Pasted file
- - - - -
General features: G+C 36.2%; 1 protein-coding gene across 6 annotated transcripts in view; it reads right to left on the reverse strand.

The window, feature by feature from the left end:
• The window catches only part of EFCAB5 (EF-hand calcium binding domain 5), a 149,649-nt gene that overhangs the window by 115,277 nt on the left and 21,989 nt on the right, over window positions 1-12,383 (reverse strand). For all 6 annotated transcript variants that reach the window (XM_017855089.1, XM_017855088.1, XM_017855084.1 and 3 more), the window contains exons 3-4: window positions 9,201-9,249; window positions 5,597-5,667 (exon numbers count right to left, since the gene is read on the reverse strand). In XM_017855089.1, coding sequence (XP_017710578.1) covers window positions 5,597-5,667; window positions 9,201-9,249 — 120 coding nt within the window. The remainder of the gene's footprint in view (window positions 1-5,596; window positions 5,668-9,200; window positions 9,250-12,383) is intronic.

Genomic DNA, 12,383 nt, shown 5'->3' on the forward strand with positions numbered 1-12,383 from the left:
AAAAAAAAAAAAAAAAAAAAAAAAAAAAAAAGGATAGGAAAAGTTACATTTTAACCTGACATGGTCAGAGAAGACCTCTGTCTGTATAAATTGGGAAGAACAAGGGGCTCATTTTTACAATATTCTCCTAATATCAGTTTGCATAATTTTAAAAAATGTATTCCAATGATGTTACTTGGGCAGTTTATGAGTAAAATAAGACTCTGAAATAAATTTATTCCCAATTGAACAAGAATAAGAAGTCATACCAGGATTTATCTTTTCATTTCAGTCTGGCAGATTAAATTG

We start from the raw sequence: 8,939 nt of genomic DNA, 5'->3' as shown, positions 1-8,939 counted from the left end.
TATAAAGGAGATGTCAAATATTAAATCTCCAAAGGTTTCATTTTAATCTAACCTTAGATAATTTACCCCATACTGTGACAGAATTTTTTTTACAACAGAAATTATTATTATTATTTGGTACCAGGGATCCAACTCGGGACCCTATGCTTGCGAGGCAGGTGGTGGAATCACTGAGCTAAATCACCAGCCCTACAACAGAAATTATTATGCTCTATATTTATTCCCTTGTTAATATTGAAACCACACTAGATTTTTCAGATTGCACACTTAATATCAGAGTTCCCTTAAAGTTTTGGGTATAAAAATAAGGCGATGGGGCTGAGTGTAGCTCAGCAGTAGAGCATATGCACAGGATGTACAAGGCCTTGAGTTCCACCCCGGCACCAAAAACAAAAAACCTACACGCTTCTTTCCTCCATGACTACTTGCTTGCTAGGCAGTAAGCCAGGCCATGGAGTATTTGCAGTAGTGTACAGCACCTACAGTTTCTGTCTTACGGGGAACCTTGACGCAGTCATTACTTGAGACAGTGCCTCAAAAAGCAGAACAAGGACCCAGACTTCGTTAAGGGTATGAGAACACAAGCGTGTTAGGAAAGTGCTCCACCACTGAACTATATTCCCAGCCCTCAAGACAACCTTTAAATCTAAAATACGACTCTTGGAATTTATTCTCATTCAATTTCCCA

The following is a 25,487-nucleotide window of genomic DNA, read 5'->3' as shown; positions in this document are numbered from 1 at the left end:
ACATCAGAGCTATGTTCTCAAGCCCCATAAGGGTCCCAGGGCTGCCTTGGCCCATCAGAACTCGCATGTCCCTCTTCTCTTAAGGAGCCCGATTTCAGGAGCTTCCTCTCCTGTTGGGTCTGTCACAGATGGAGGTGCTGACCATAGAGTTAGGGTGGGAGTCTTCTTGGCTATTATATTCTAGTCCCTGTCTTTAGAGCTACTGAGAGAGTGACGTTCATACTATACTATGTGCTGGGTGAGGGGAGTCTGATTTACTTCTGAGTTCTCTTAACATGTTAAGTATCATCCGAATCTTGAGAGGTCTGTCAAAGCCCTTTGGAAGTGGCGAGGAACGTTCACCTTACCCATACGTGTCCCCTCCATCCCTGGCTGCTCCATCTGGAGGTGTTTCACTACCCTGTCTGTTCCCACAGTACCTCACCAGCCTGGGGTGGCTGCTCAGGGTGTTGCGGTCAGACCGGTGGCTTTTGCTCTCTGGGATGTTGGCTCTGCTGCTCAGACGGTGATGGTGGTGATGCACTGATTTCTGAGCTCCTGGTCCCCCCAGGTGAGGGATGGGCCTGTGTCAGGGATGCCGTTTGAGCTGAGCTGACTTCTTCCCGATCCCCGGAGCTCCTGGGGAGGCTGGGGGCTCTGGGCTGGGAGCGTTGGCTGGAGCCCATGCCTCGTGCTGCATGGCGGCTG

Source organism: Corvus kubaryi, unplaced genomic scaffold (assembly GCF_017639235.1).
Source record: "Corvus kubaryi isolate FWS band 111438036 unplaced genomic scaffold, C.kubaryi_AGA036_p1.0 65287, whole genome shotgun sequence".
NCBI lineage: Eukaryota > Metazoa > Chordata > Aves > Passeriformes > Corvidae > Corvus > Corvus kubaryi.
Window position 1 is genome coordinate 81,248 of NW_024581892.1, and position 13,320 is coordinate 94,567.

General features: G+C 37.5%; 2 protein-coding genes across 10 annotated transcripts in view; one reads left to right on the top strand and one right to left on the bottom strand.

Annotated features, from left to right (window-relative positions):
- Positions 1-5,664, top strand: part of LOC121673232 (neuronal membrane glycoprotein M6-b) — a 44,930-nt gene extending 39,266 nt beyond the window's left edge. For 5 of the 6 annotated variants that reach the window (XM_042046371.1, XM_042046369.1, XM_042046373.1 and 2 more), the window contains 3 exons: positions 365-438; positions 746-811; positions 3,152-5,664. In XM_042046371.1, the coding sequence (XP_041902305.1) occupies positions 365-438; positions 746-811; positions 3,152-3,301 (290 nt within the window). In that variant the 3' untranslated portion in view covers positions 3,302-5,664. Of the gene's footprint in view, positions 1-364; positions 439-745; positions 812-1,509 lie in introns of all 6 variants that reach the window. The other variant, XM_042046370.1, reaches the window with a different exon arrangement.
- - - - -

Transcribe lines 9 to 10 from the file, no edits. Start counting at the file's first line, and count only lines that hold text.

ACATCAGAGCTATGTTCTCAAGCCCCATAAGGGTCCCAGGGCTGCCTTGGCCCATCAGAACTCGCATGTCCCTCTTCTCTTAAGGAGCCCGATTTCAGGAGCTTCCTCTCCTGTTGGGTCTGTCACAGATGGAGGTGCTGACCATAGAGTTAGGGTGGGAGTCTTCTTGGCTATTATATTCTAGTCCCTGTCTTTAGAGCTACTGAGAGAGTGACGTTCATACTATACTATGTGCTGGGTGAGGGGAGTCTGATTTACTTCTGAGTTCTCTTAACATGTTAAGTATCATCCGAATCTTGAGAGGTCTGTCAAAGCCCTTTGGAAGTGGCGAGGAACGTTCACCTTACCCATACGTGTCCCCTCCATCCCTGGCTGCTCCATCTGGAGGTGTTTCACTACCCTGTCTGTTCCCACAGTACCTCACCAGCCTGGGGTGGCTGCTCAGGGTGTTGCGGTCAGACCGGTGGCTTTTGCTCTCTGGGATGTTGGCTCTGCTGCTCAGACGGTGATGGTGGTGATGCACTGATTTCTGAGCTCCTGGTCCCCCCAGGTGAGGGATGGGCCTGTGTCAGGGATGCCGTTTGAGCTGAGCTGACTTCTTCCCGATCCCCGGAGCTCCTGGGGAGGCTGGGGGCTCTGGGCTGGGAGCGTTGGCTGGAGCCCATGCCTCGTGCTGCATGGCGGCTG

Source organism: Corvus kubaryi, unplaced genomic scaffold (assembly GCF_017639235.1).